DEMINT VS THE AMERICAN MAINSTREAM…. If there’s one thing the ongoing uproar in Wisconsin helps prove, it’s that collective-bargaining rights have become a staple of the American mainstream. Regrettably, some still refuse to see it that way.
Take Sen. Jim DeMint (R-S.C.), for example.
DeMint weighed in strongly on behalf of Wisconsin Gov. Scott Walker (R), who’s been locked in a protracted battle with public employees over legislation that would strip their unions of most collective bargaining rights.
“It’s a bigger issue than people think, and it’s something that I’m going to work a lot on, because I really don’t think that collective bargaining has any place in representative government,” DeMint said on WVOC radio.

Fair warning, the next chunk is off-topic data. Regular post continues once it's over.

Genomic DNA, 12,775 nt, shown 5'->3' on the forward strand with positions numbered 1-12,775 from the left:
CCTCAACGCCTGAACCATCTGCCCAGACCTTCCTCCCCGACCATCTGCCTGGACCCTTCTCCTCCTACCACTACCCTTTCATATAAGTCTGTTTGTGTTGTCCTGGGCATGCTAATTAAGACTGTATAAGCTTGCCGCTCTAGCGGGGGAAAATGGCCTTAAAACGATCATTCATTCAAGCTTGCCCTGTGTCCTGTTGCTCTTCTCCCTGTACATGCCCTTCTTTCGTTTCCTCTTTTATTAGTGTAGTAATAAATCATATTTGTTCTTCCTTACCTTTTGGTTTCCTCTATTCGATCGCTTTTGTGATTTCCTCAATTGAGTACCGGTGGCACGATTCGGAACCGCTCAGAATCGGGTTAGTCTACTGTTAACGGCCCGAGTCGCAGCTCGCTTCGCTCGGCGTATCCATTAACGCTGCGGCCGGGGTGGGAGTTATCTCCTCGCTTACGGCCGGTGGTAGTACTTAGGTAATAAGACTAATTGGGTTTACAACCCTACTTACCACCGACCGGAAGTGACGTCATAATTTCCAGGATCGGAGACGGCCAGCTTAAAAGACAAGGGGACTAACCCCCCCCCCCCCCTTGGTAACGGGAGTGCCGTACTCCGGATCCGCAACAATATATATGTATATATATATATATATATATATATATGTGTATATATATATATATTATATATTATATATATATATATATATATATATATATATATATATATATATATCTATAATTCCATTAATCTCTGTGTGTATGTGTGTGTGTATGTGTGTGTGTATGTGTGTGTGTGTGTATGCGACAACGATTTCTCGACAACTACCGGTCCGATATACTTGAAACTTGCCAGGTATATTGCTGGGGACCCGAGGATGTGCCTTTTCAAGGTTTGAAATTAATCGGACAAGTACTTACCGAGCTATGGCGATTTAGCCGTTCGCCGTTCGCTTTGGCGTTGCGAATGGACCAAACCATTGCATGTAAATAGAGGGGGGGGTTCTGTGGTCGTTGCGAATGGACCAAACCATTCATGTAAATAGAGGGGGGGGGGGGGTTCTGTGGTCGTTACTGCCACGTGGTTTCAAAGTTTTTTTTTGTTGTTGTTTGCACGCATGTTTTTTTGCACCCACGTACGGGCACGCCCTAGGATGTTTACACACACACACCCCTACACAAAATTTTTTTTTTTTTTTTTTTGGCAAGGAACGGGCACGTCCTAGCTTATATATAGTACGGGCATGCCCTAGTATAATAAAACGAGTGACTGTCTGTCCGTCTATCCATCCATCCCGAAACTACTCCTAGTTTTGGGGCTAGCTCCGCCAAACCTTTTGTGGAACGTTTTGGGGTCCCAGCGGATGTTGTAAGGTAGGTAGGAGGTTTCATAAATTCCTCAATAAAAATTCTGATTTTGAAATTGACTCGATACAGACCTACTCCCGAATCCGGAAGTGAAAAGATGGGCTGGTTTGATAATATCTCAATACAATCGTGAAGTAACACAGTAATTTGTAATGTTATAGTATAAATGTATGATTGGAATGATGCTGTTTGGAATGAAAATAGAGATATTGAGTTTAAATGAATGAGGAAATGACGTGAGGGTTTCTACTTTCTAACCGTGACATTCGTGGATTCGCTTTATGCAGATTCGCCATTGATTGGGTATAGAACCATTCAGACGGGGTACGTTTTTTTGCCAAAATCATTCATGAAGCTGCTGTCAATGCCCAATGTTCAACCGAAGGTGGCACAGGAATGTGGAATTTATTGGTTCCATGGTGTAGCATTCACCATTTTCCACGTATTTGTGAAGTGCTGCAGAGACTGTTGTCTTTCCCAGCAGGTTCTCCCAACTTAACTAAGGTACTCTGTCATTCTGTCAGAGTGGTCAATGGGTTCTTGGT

This may be an issue DeMint intends to “work a lot on,” but he shouldn’t expect to have much success.
Greg Sargent’s been working diligently lately on highlighting public attitudes on this, and the results all point in the same direction. The new NBC News/Wall Street Journal poll, for example, finds that a 62% majority believe it’s unacceptable to eliminate public employees’ collective-bargaining rights.
Greg noted, “[T]his is now the fourth national poll to find the public supports public employees against governors looking to roll back their bargaining rights. Gallup, the New York Times and Pew (to a slightly lesser degree) have all found the same.”
Even New Jersey Gov. Chris Christie (R), whose hatred of public employee unions is unquestioned, told constituents last night, “I love collective bargaining.”
The very idea of collective bargaining has no place “in representative government”? Good luck with that, Jim.